I stood for a minute outside our apartment, looking up at the stars and thinking about the fact that one of my oldest and best friends just kissed me. When did Rick's feelings for me change, and why hadn't I realized it? I had felt nothing when Rick's lips were on mine. But for some unknown reason just the thought of Chris Shepherd's lips sent my heart racing. It was true what I'd said to Rick. I never had had time for guys. Until now.
Chris and I had known each other for a couple of years from the swim team, but he had never treated me any differently from the way he had treated any other girl on the Dolphins. He was always friendly, and he kidded around, but that was it.
I had always liked Chris, but over the last few months I had been noticing different things about him--admiring his long, lean body, his thick, glossy brown hair, his quick sense of humor . . .
I shook my head to get rid of the thoughts. I had feelings for Chris I'd never had before for a guy, but I was still too shy to do anything about it. He had been a fantasy tonight, and he'd probably always be a fantasy, I thought dejectedly as I headed inside our apartment.
"You're just in time for the latest episode of The Young and the Restless," Mom said as I walked into our combination living/dining room. Mom worked two jobs. She worked from nine to three at the Arizona Bank, and evenings at El Rancho supermarket. Everyday she taped her favorite soaps, and when she got home from the El Rancho, she'd curl up on the couch and watch them.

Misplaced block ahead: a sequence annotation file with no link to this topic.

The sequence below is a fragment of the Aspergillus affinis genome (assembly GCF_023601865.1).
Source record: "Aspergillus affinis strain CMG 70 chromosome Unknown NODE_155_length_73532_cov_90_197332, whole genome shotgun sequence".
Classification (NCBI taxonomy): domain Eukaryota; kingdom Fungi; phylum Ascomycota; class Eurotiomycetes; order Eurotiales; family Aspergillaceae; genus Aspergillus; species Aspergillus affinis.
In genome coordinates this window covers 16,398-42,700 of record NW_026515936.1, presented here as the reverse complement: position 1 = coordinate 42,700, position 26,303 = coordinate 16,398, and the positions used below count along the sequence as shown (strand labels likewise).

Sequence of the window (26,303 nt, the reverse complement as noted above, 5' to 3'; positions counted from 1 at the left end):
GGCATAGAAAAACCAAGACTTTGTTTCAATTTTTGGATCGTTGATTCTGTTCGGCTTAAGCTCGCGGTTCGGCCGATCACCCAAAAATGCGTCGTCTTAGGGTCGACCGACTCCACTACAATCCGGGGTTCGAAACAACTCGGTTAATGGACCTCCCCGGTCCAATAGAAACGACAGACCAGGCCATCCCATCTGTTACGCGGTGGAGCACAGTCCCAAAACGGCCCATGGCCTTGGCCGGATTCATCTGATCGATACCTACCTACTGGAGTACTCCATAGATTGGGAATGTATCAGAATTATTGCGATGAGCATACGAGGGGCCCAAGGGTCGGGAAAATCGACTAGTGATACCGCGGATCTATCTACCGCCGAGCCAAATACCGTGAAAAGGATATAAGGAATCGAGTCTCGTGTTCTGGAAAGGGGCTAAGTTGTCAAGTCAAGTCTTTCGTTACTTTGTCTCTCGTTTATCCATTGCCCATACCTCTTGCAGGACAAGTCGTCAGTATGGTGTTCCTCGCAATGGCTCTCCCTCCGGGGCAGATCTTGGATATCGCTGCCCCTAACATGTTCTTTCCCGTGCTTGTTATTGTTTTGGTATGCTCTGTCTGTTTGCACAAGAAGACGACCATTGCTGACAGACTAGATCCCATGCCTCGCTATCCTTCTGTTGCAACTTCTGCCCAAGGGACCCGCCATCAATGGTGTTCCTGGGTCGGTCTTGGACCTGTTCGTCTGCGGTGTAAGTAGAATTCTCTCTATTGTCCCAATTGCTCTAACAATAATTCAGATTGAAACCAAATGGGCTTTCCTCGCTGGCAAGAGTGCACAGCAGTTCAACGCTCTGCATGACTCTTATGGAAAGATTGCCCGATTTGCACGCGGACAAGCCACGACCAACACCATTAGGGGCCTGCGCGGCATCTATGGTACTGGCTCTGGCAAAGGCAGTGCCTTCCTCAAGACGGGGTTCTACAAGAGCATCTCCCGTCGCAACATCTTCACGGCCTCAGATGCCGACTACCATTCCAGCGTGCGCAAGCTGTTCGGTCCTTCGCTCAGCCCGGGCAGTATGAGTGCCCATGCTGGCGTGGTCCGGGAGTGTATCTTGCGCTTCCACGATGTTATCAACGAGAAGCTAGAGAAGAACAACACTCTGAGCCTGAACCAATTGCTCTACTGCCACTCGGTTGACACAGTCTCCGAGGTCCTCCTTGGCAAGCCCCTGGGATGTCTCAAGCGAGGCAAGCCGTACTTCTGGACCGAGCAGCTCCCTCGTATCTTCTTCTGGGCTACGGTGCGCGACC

"Thanks, but I've been studying vocabulary for hours," I told her. "I'm afraid I'll erase what I've learned if I zone out on TV."
"Good for you," Mom said. "You go ahead and get a good night's sleep."
"I think I will." I hesitated for a moment. "Mom? Something pretty weird just happened," I said.
"Well . . . Rick drove me home from Blythe's. And . . . he . . . well, he, um . . . told me he liked me," I explained, blushing. I didn't think I needed to tell her about the kiss. It was kind of embarrassing.
Mom sat up straight. "What did you say?"
"I told him I didn't like him that way. That we were just friends." I watched as Mom breathed an almost undetectable sigh of relief.
"Good answer, honey. With your schedule, a boyfriend is the last thing you need," she said.
"Yeah. I guess," I said, shrugging.
I kissed her on the cheek and went to my room. There's no way I could have sat through the soap. I was having a hard enough time already putting Chris out of my mind and concentrating on my work. The last thing I needed was to fill my aching brain with stories about star-crossed lovers and abandoned dreams.
Excerpted from My First Love by Callie West. Copyright © 2010 by Callie West. Excerpted by permission of Delacorte Books for Young Readers, a division of Random House LLC. All rights reserved. No part of this excerpt may be reproduced or reprinted without permission in writing from the publisher.